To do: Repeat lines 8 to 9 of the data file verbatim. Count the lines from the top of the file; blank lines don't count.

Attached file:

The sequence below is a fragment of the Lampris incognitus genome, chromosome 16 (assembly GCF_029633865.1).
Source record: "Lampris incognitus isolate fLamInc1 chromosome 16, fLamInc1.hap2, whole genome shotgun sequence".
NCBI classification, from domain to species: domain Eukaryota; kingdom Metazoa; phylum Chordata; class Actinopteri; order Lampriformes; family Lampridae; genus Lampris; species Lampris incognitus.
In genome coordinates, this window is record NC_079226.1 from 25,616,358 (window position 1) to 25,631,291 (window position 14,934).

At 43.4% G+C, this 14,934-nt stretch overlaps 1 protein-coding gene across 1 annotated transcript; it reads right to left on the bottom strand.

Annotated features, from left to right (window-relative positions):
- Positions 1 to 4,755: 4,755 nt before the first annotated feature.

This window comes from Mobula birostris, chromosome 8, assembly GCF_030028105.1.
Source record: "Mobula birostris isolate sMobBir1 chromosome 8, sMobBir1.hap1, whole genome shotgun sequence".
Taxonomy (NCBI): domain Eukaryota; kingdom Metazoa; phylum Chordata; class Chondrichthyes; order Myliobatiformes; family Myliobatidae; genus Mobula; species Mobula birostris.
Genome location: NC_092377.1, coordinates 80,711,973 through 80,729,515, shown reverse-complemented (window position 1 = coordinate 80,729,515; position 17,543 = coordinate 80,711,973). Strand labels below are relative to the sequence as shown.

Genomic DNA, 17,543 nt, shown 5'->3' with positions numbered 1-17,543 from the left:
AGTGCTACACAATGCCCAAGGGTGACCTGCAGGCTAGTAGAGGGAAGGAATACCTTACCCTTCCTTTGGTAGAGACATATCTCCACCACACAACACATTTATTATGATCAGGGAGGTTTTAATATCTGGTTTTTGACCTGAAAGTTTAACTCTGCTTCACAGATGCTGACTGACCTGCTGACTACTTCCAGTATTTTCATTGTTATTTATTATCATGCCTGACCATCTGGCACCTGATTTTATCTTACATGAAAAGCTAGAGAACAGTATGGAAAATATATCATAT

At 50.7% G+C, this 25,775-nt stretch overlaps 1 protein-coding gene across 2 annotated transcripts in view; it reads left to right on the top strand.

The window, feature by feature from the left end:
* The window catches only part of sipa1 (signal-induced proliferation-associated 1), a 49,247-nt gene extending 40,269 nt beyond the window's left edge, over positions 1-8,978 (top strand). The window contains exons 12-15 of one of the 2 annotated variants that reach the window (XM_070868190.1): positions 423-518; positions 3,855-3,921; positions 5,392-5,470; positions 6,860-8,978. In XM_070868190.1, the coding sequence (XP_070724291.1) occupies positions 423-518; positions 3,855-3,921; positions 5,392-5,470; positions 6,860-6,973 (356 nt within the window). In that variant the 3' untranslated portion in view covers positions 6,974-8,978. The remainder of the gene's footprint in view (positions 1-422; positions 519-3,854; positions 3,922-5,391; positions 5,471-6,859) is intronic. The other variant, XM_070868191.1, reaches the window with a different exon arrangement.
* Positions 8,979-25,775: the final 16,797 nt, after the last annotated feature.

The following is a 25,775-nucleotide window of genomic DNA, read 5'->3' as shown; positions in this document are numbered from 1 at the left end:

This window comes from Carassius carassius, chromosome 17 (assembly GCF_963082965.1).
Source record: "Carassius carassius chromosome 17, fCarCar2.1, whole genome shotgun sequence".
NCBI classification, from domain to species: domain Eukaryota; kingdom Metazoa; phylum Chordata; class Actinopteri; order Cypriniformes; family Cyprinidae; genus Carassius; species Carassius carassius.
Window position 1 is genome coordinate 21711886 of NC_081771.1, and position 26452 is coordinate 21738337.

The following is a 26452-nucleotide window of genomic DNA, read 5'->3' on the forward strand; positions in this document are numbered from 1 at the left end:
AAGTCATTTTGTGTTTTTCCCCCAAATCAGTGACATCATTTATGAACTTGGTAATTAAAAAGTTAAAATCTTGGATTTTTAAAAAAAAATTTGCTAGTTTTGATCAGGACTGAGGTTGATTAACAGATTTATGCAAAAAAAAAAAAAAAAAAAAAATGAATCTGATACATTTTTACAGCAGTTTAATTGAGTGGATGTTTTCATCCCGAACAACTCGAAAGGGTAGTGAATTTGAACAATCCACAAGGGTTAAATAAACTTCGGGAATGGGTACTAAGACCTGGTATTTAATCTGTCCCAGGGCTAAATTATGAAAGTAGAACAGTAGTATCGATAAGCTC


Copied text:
This window comes from Mobula birostris, chromosome 8, assembly GCF_030028105.1.
Source record: "Mobula birostris isolate sMobBir1 chromosome 8, sMobBir1.hap1, whole genome shotgun sequence".